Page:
At 300 ha in area, the site at Taosi in the Linfen Basin in southern Shanxi, is the largest Longshan settlement in the middle Yellow River area. Mortuary practices indicate a complex society with at least three social ranks.
Sanliqiao II sites are located on both sides of the Yellow River in western Henan, southwestern Shanxi and eastern Shaanxi. There are nearly a hundred settlements belonging to this regional variant which show three level settlement hierarchy. The largest site (Xiaojiaokou, 10km southeast of modern Sanmenxia) is 240 ha in area, whereas local centers range from 30 ha to 70 ha.
Dwelling types of Sanliqiao II culture include both aboveground and semi-subterranean type houses as well as homes horizontally dug into loess cliffs with walls frequently coated with plaster.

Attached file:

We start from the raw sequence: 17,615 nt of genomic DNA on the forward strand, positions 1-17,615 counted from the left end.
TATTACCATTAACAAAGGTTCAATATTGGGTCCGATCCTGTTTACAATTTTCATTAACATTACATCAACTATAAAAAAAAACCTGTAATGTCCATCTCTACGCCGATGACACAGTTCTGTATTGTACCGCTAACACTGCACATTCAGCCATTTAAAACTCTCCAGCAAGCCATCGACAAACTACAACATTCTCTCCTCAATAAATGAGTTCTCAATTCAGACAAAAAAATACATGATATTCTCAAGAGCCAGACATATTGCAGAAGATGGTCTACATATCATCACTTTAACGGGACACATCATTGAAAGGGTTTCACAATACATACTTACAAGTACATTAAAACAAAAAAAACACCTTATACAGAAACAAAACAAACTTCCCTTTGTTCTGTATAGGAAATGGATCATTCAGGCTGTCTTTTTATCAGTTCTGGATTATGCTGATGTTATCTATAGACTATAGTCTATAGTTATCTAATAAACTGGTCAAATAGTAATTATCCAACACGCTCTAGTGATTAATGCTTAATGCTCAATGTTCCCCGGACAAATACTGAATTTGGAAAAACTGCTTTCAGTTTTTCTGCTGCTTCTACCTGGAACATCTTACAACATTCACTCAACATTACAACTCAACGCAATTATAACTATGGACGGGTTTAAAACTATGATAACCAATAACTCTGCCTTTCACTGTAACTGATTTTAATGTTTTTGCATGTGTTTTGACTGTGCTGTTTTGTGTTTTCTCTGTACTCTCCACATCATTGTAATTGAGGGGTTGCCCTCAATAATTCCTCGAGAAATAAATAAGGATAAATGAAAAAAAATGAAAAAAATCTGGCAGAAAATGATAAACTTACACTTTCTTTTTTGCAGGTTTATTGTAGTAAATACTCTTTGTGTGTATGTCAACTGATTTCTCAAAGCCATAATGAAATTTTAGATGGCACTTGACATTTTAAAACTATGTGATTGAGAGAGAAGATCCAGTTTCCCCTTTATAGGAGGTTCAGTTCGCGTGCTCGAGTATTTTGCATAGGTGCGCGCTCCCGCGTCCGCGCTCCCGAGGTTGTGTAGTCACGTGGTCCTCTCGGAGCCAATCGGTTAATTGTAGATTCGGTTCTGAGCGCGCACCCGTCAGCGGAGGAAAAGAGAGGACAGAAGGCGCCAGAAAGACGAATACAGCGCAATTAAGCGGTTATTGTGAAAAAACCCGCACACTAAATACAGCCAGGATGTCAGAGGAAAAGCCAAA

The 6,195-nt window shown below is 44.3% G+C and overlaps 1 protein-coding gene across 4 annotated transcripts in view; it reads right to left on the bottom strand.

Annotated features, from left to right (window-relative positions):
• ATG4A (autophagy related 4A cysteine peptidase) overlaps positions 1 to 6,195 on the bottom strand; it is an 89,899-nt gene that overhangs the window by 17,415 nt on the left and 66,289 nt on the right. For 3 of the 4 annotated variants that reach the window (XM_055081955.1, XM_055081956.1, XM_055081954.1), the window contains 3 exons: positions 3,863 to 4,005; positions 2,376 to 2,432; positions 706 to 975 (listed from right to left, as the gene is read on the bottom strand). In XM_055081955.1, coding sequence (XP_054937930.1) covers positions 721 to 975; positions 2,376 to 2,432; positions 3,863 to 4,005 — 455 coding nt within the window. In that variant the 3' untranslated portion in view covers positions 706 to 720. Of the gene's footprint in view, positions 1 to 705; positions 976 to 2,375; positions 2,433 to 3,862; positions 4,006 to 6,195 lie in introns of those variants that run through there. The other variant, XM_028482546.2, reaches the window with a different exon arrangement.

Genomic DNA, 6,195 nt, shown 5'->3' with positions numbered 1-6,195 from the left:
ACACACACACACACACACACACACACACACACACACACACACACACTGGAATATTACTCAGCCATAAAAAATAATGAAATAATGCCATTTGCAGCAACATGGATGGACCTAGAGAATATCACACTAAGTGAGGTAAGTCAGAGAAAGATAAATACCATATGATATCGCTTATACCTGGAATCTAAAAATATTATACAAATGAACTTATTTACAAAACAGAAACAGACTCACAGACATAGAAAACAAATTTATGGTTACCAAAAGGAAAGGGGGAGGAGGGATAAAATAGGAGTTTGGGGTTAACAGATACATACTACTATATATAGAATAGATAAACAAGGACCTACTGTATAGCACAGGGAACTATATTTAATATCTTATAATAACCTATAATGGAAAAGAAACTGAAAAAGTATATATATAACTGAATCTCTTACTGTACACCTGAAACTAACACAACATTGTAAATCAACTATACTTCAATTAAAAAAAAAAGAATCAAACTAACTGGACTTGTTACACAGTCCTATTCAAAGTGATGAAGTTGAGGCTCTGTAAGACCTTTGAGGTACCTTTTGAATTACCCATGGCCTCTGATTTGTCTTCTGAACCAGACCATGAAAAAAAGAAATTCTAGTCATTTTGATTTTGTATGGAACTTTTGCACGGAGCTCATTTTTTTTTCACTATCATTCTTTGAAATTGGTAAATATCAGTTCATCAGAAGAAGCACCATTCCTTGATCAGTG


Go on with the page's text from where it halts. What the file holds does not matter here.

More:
There is noted similarity between the ceramics of this variant and that of the Kexingzhuang II variant. 
Kexingzhuang II sites are scattered across the Wei River valley in southern Shaanxi. The largest site in this area is 60 ha, which is less than half the size of the largest Yangshao-era site in this region. A population decline is also noted during this period, which scholars attribute to migration caused by environmental changes. Out of 718 identified sites, 25 would be considered "medium sized" centers surrounded by small village settlements in three-level settlement hierarchy.